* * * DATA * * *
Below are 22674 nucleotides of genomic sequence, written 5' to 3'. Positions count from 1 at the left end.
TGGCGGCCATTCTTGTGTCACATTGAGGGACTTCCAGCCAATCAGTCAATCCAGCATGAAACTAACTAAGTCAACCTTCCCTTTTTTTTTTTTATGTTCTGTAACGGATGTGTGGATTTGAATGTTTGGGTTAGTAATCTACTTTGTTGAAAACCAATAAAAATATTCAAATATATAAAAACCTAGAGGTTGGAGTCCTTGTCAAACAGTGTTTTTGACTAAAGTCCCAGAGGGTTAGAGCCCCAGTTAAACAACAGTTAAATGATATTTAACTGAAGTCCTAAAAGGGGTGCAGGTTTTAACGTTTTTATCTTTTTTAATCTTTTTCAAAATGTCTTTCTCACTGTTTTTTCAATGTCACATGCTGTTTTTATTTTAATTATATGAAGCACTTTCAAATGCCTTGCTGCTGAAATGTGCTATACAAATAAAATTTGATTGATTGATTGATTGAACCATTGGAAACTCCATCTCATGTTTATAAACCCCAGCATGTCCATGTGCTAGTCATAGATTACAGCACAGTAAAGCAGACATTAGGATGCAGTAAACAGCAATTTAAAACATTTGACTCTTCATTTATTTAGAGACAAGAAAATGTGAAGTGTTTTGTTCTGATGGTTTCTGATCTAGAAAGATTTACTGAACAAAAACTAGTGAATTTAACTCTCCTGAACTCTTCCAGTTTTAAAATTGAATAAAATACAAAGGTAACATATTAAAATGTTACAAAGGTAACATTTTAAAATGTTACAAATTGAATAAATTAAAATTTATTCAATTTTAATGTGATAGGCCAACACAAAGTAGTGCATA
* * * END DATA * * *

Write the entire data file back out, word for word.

Below are 22674 nucleotides of genomic sequence, written 5' to 3'. Positions count from 1 at the left end.
TGGCGGCCATTCTTGTGTCACATTGAGGGACTTCCAGCCAATCAGTCAATCCAGCATGAAACTAACTAAGTCAACCTTCCCTTTTTTTTTTTTATGTTCTGTAACGGATGTGTGGATTTGAATGTTTGGGTTAGTAATCTACTTTGTTGAAAACCAATAAAAATATTCAAATATATAAAAACCTAGAGGTTGGAGTCCTTGTCAAACAGTGTTTTTGACTAAAGTCCCAGAGGGTTAGAGCCCCAGTTAAACAACAGTTAAATGATATTTAACTGAAGTCCTAAAAGGGGTGCAGGTTTTAACGTTTTTATCTTTTTTAATCTTTTTCAAAATGTCTTTCTCACTGTTTTTTCAATGTCACATGCTGTTTTTATTTTAATTATATGAAGCACTTTCAAATGCCTTGCTGCTGAAATGTGCTATACAAATAAAATTTGATTGATTGATTGATTGAACCATTGGAAACTCCATCTCATGTTTATAAACCCCAGCATGTCCATGTGCTAGTCATAGATTACAGCACAGTAAAGCAGACATTAGGATGCAGTAAACAGCAATTTAAAACATTTGACTCTTCATTTATTTAGAGACAAGAAAATGTGAAGTGTTTTGTTCTGATGGTTTCTGATCTAGAAAGATTTACTGAACAAAAACTAGTGAATTTAACTCTCCTGAACTCTTCCAGTTTTAAAATTGAATAAAATACAAAGGTAACATATTAAAATGTTACAAAGGTAACATTTTAAAATGTTACAAATTGAATAAATTAAAATTTATTCAATTTTAATGTGATAGGCCAACACAAAGTAGTGCATA